Making Displacement Safer Cookbook
The approaches and ingredients identified in this cookbook have, as their starting point, the respect, adherence and promotion of displaced people’s internationally recognised rights.
The approaches and ingredients showcased reflect the importance of providing opportunities for displaced people to fully engage in actions that meet their needs and to take part in decisions that affect them.
The approaches described below – participation, inclusion, whole of society and human rights – serve as the basis for each of the recipes in this cookbook as they are needed to support displaced communities living in urban contexts. The approaches are demonstrated in each of the MDS-supported interventions, particularly in their use of the VFL methodology, ULL approach and, ultimately, in overall implementation.
Participatory approach and community ownership
The community of displaced people and hosts should be continuously and meaningfully engaged in learning, design and decision-making processes. Meaningful participation means the community leads, service providers facilitate, and local stakeholders and authorities listen to the community to ensure that activities are responding to community needs. Developing any action with displaced people from the start makes it possible to address their most pressing needs and to promote their ongoing engagement.
Participation and community ownership can be promoted by conducting a survey, or participatory mapping, of resources, capacities, vulnerabilities and risks. This helps to identify the characteristics of the locality and ensure that planning and actions are appropriate to the local context and priorities. Giving an opportunity to the host community to identify its challenges and needs, as well as to benefit from support, can help foster integration of displaced people in the host community. Key success elements leading to community ownership are promoting community engagement and building the community’s capacity.
“This project, with the inclusive approach that we used, is focused on the people in order to demonstrate to all the stakeholders that it is important to create an inclusive and participatory approach, so that all the stakeholders, be it the displaced or the policymakers, should sit around the table to discuss solutions.”
Alvin Koumbhat, CDHD, Republic of Congo
Ensuring that all members of a community have the opportunity to participate and contribute to joint efforts is crucial, and sometimes requires extra effort to facilitate, for example by altering meeting times or locations. Not only should gender equality be ensured, but also the participation of underrepresented and marginalised groups should be prioritised, including people living with disabilities, younger people, older people, those in the LGBTQI community and others. Displaced persons from all social, ethnic, class, gender, age and background should have equal opportunity to participate at every stage. Marginalised groups should be identified and included at the start of any initiative, with appropriate social protection or inclusion mechanisms in place to promote their active participation.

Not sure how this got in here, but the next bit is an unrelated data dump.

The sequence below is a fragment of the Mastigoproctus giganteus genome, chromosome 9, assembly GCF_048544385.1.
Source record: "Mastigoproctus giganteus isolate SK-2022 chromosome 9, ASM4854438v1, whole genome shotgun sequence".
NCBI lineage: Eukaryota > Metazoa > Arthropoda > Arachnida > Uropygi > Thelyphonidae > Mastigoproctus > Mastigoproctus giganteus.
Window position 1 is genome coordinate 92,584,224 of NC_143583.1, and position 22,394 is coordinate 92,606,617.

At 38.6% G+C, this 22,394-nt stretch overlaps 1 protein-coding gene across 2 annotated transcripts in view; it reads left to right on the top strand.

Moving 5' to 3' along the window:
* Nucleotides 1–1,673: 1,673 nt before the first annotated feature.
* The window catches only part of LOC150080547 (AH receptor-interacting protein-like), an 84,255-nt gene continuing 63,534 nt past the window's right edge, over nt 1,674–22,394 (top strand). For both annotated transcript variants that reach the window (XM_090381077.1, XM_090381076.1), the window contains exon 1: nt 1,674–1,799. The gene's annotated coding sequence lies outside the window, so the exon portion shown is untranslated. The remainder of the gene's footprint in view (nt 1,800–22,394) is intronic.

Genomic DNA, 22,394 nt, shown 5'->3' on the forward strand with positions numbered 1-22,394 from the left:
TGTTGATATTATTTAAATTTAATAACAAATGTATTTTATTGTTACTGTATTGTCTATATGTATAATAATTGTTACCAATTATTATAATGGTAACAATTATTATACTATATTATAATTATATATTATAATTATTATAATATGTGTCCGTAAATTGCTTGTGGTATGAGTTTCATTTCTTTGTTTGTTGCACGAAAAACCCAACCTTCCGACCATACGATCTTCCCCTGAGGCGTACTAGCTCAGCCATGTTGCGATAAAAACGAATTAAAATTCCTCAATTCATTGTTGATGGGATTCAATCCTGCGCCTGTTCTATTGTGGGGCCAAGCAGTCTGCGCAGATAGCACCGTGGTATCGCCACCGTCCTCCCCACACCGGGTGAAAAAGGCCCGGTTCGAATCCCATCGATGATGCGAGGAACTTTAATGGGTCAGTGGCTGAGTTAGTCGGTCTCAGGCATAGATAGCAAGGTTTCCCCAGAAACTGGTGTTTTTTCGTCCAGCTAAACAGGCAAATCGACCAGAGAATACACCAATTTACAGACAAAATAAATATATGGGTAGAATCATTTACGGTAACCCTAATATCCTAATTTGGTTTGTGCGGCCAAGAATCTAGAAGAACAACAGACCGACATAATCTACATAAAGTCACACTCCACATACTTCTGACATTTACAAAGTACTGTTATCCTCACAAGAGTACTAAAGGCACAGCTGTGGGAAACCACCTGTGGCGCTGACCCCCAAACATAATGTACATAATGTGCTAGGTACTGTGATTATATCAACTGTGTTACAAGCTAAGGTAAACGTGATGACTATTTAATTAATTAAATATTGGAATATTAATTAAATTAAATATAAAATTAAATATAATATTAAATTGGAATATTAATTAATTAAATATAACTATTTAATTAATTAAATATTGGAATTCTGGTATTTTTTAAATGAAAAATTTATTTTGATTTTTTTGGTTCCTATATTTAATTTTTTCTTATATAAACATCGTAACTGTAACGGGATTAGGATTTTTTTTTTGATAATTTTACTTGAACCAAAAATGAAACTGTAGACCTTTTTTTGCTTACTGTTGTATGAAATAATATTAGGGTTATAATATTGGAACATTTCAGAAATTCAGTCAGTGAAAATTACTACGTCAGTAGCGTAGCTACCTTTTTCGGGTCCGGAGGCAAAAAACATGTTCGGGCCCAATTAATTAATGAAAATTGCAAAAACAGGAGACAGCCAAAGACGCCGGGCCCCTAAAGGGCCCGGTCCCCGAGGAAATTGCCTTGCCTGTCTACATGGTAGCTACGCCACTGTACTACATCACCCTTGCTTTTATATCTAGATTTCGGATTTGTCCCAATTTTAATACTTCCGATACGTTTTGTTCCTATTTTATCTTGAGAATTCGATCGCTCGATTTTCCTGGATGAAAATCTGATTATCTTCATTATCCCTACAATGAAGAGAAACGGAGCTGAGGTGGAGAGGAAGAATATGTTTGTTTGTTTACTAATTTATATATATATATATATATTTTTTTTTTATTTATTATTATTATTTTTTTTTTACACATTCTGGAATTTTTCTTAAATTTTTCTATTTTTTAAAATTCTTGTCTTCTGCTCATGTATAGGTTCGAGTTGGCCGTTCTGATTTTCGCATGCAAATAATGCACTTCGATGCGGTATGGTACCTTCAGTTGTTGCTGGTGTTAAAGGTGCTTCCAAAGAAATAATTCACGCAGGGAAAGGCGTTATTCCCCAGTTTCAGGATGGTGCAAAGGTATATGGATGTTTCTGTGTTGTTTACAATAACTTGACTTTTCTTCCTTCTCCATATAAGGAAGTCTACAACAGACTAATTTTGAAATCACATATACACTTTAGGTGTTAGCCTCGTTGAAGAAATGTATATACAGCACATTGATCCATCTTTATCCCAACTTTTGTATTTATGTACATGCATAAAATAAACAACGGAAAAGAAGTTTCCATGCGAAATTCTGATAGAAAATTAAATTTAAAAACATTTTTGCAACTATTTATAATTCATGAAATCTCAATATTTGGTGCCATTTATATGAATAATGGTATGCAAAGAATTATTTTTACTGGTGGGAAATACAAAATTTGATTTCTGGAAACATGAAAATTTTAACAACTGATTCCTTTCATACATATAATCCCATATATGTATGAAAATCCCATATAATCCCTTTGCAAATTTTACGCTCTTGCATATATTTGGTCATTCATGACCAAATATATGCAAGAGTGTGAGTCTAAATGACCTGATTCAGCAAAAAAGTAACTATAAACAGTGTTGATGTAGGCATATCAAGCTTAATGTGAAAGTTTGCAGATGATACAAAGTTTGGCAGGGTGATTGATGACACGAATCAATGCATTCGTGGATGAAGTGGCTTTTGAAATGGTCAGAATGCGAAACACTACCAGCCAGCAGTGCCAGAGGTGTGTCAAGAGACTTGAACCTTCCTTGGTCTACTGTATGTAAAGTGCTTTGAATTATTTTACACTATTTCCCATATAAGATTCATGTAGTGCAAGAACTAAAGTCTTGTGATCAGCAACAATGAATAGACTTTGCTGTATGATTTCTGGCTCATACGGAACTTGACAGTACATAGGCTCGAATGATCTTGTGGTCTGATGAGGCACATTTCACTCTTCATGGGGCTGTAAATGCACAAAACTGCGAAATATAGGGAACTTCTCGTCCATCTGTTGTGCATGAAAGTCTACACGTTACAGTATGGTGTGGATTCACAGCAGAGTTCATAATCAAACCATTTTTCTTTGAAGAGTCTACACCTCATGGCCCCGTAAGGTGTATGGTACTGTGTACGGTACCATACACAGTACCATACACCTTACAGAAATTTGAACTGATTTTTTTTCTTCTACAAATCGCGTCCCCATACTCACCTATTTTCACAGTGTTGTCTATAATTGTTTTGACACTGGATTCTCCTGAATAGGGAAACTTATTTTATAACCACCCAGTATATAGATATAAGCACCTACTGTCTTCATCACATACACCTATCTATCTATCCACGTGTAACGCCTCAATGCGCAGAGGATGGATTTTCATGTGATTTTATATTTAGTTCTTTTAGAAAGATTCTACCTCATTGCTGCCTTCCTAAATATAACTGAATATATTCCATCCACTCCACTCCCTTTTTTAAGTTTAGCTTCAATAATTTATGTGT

“Trusting the ULL process has helped the project to be carried out in a way that the community has their own voices. Stakeholder engagement was key. Views were heard and people were part of the process.”
Jean de dieu Musengamana, Manadisaster, Rwanda
Whole of society approach
There should be meaningful involvement of all relevant stakeholders in all stages of managing displacement risks. These stakeholders include displaced persons, community members, relevant tiers of government, civil society groups and organisations, private sector, among others. Such engagement should include continuous dialogue between the displaced community, host community and other stakeholders.
“We need coordination with the government and different stakeholders to tackle every source of forced displacement and also disaster education across the country.”
Judith Mbarushimana, Manadisaster, Rwanda
Rights-based solutions include four main principles: meaningful and inclusive participation and access to decision making; non-discrimination and equality; accountability; and transparency and access to information supported by disaggregated data . The Guiding Principles on Internal Displacement define the scope of displaced people’s rights as, “rights and guarantees relevant to the protection of persons from forced displacement and to their protection and assistance during displacement as well as during return or resettlement and reintegration” 
Project funded by
United States Agency for International Development
Our Making Displacement Safer project is made possible by the support of the American People through the United States Agency for International Development (USAID) – Bureau for Humanitarian Assistance. Content related to this project on our website was made possible by the support of the USAID. All content is the sole responsibility of GNDR and does not necessarily reflect the views of the USAID.Visit their website